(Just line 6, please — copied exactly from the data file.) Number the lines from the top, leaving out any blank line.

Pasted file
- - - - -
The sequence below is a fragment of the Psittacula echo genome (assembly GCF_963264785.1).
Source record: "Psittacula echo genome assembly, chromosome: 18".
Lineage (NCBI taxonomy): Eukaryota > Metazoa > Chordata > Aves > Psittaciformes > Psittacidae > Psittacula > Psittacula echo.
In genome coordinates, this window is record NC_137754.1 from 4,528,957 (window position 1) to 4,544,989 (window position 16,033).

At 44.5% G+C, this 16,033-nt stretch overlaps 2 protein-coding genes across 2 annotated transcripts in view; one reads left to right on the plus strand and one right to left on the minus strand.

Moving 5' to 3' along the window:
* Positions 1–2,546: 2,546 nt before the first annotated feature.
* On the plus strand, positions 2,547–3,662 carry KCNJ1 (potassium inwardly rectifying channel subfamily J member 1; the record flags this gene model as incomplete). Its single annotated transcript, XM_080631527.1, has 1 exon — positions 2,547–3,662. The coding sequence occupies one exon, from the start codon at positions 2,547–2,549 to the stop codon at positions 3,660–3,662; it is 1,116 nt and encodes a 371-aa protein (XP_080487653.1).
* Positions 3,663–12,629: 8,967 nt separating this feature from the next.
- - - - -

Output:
Moving 5' to 3' along the window: